Published: 01st June 2021
Meet Hari Kumar C, Calicut University's first faculty member from an ST community
We spoke to 30-year-old Hari Kumar C, Calicut's University's first faculty member from an ST community, the Mavilan tribe
Hari Kumar waits for the lockdown restrictions to ease, to receive a certain mail. The mail will be sent by the University of Calicut, the syndicate of which decided to appoint him, Hari Kumar C, as an Assistant Professor in its Department of Commerce and Management Studies, recently. The appointment has undoubtedly left Hari, who is also a PhD scholar in the same department, elated. But more than that, his appointment has historic significance. Half a century since its inception, this is the first time that the university has appointed a faculty member from a Scheduled Tribes community. Hailing from Kasaragod, Hari belongs to the Mavilan tribe in Kerala.
"I am yet to get an official order from the university about my appointment. The triple lockdown is in place in Malappuram and the university's office is yet to reopen. However, I hope to start by the first of June," he says. Even though the lockdown is in place, Hari is yet to go home. He is currently living on campus, a place where he has spent the past few years of his life - pursuing his MCom degree, MPhil and then his PhD. Prior to this, he studied at the Government Brennen College in Kannur. "I am a product of the public education system. I did my entire schooling in Jawahar Navodaya Vidyalaya, living in a hostel. I want to work towards ensuring that this system is maintained well," he says.
Hari is a first-generation graduate. His father, a former daily wage labourer, is now a grade IV worker in the Kerala government's health department and his mother is an Anganwadi teacher and his two younger sisters have just completed their master's degrees. "I come from a socially and economically underprivileged background," says Hari. "During my student days, I had to face a lot of hurdles. This is the case for most students from backward classes. A lot of ST students drop out of school. Almost all students, being first-generation learners, have no means to mould their careers properly. Our parents did not know how to guide us. We had no opportunities. It was only after Class XII that most of us think about what we want to do later in life," he says, explaining the reason for SC and ST candidates to stay away from academia and research.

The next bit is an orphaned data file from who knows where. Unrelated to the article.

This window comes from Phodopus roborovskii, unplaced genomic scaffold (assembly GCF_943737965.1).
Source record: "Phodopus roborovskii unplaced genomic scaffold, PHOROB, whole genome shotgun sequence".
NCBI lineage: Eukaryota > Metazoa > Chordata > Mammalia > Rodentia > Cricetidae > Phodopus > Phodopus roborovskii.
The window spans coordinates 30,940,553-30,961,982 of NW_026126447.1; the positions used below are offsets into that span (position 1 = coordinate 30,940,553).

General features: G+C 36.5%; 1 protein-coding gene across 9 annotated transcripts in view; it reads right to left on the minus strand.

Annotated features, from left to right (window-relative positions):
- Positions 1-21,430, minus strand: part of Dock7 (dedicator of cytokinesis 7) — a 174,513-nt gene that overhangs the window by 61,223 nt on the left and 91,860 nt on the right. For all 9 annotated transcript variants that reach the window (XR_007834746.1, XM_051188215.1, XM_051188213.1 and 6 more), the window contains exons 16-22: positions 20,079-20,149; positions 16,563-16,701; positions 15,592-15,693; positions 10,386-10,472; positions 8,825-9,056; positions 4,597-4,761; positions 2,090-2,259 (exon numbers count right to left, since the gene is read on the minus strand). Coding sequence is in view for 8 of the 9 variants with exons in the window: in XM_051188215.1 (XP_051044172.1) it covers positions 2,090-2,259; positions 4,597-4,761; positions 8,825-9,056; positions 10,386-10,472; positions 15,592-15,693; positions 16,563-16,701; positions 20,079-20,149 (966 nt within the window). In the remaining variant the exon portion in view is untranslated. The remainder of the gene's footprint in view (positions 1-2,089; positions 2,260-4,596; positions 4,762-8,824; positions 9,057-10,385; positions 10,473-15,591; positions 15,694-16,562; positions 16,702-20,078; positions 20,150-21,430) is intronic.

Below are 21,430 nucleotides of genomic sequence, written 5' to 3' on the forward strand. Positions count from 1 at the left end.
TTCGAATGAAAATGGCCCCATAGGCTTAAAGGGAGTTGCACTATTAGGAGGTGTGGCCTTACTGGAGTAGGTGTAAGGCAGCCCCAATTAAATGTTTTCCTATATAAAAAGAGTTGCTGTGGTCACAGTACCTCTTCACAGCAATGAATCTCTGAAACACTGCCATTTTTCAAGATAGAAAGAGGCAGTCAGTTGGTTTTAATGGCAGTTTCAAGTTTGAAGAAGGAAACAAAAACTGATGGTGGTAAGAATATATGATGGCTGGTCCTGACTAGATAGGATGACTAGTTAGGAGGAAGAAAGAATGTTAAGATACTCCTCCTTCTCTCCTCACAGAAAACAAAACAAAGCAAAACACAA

He owes a major part of his success to his teachers and friends, who motivated and guided him, says a humble Hari. Of them, he doesn't forget to thank his PhD guide Dr B Johnson, who heads the Department of Commerce and Management Studies. "After I qualified for the Junior Research Fellowship, I was looking out for opportunities in universities where I could pursue research," he says. "However, I did not know where to apply and what to do. I didn't have the contacts. That was when Johnson sir, who was also my MPhil guide, suggested that I do my PhD in Calicut University, under him," he says. Hari is almost on the verge of submitting his thesis on 'Crowdfunding in India: Problems and Prospects'.
Hari admits that he did not expect to clear the interview for the faculty post. "I still think that I could have done better in the interview. It was my research guide who coached me on what materials to read and how to answer the questions," he says, giving credit where it is due. He knows that he has penned a chapter in history already and he is obviously happy about it. Hari says that he wants to inspire and coach others from backward classes as much as he can. "They must learn to dream. They have the talent and certainly, things will improve in the years to come with more people coming up," he says.